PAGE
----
A "Post Mortem's" Role in Improving Forecasting?

Mar 21, 2005
Kearney, NE
What role does a "Post Mortem" examination have in understanding storm-related meteorology and forecasting? It would seem that, since hindsight is 20/20, that looking BACK one could learn a lot that might make one's forecasts better. "Storms triggered HERE because an outflow boundary from the previous day's storms lifted unstable air at the time of day that the cap was breaking from daytime heating." (to give a succinct hypothetical example)

Does anyone do this? If so, would you share what you are looking for (and perhaps your favorite data sources for the Post Mortem?)

I can see why this might be difficult to do. First, we are generally more interested in looking into the future than looking back (particularly during a busy chase season, there may not be enough time to analyze PAST day's data). Secondly, many people are content to simply be in the general area and then pick a target as it develops in real time. Understanding WHY a particular cell became a monster may be less important (for some) than simply being on it.

Are post mortem's a dumb idea or part of good science?

Darren Addy
Kearney, NE
They're great - that's why every severe weather conference you go to will be filled with quick and dirty explainers about storm days (or busts.) Many times even looking back knowing exactly what's going to happen still doesn't help though, but it certainly can make you a better forecaster by trying...

- Rob
As you would expect, a part of getting better at forecasting tornadic events is learning what to look for - and the way you do that is looking at events where tornadoes occurred, and dissecting the elements that came together to create it. While no two events are ever exactly alike - often very similar events can yield similar results. What is less popular is figuring out why days when everything was expected to go nuts failed to materialize, but understanding these are equally important. Ideally, you would make a forecast in the morning, outlining your thought process in making that forecast, and then at the end of the day see if things evolved the way you expected them to. Sometimes you will get the "right" answer but for the wrong reasons, and that is critical to note in further refining forecasting skills.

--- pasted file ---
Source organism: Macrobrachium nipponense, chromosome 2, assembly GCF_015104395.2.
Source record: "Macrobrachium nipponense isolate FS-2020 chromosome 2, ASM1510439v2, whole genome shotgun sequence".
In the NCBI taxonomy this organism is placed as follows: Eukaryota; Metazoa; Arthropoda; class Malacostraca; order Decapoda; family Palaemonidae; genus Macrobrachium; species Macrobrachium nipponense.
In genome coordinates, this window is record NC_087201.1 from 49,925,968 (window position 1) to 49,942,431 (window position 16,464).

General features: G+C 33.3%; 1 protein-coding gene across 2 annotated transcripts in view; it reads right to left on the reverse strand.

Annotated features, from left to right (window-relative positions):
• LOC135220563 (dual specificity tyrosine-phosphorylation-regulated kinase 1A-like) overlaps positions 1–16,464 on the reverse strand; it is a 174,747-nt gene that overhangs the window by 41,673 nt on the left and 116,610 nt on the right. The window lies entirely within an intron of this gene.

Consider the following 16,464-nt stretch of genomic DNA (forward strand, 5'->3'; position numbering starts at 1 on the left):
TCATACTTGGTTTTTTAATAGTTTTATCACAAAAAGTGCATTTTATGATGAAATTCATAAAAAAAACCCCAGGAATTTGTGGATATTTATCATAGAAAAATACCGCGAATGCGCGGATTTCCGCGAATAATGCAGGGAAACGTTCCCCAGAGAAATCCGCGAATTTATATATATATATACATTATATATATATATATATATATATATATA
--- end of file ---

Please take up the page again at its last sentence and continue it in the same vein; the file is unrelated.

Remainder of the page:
I think with just about everything, it's always a good idea to go back and see why something happened. The best way to predict the future is to study the past.
I like to use the term "comparative forecasting" for the use of pattern recognition as one of the main components in one's forecast. While much of pattern recognition is gained through experience, you can go through and look at past events to see if the outcome of those events can shed any light on the possibilities of the current event/setup. Below are just two webpages that help this, though they are also very interesting just go glance through...

SPC Severe Thunderstorm Events: http://www.spc.noaa.gov/exper/archive/events/

Bangladeshtornadoes.org US Case Study page: